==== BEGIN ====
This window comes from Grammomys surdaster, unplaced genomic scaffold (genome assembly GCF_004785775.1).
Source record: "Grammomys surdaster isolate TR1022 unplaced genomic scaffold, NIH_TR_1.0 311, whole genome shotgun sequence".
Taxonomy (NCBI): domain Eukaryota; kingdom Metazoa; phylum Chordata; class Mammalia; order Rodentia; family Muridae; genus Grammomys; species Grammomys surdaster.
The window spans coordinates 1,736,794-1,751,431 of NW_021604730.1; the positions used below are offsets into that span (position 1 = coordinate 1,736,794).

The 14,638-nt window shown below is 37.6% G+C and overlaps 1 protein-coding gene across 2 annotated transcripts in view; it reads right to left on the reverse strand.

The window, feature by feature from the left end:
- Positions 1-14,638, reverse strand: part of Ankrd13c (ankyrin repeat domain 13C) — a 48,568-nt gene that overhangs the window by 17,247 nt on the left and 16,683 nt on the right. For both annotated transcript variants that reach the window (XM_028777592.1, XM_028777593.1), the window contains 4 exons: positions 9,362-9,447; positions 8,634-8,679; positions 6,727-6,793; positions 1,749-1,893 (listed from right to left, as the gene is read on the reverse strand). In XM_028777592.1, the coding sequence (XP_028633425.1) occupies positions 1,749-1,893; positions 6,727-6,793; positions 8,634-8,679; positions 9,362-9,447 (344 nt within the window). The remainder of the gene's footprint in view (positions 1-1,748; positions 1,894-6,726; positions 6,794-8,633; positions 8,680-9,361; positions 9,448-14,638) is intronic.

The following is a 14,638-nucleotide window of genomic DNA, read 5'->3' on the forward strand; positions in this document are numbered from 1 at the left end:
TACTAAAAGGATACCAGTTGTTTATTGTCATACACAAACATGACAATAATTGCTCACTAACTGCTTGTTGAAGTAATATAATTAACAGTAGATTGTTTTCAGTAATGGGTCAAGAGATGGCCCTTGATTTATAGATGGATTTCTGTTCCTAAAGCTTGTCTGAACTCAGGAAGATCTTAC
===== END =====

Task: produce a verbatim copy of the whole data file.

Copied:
This window comes from Grammomys surdaster, unplaced genomic scaffold (genome assembly GCF_004785775.1).
Source record: "Grammomys surdaster isolate TR1022 unplaced genomic scaffold, NIH_TR_1.0 311, whole genome shotgun sequence".
Taxonomy (NCBI): domain Eukaryota; kingdom Metazoa; phylum Chordata; class Mammalia; order Rodentia; family Muridae; genus Grammomys; species Grammomys surdaster.
The window spans coordinates 1,736,794-1,751,431 of NW_021604730.1; the positions used below are offsets into that span (position 1 = coordinate 1,736,794).

The 14,638-nt window shown below is 37.6% G+C and overlaps 1 protein-coding gene across 2 annotated transcripts in view; it reads right to left on the reverse strand.

The window, feature by feature from the left end:
- Positions 1-14,638, reverse strand: part of Ankrd13c (ankyrin repeat domain 13C) — a 48,568-nt gene that overhangs the window by 17,247 nt on the left and 16,683 nt on the right. For both annotated transcript variants that reach the window (XM_028777592.1, XM_028777593.1), the window contains 4 exons: positions 9,362-9,447; positions 8,634-8,679; positions 6,727-6,793; positions 1,749-1,893 (listed from right to left, as the gene is read on the reverse strand). In XM_028777592.1, the coding sequence (XP_028633425.1) occupies positions 1,749-1,893; positions 6,727-6,793; positions 8,634-8,679; positions 9,362-9,447 (344 nt within the window). The remainder of the gene's footprint in view (positions 1-1,748; positions 1,894-6,726; positions 6,794-8,633; positions 8,680-9,361; positions 9,448-14,638) is intronic.

The following is a 14,638-nucleotide window of genomic DNA, read 5'->3' on the forward strand; positions in this document are numbered from 1 at the left end:
TACTAAAAGGATACCAGTTGTTTATTGTCATACACAAACATGACAATAATTGCTCACTAACTGCTTGTTGAAGTAATATAATTAACAGTAGATTGTTTTCAGTAATGGGTCAAGAGATGGCCCTTGATTTATAGATGGATTTCTGTTCCTAAAGCTTGTCTGAACTCAGGAAGATCTTAC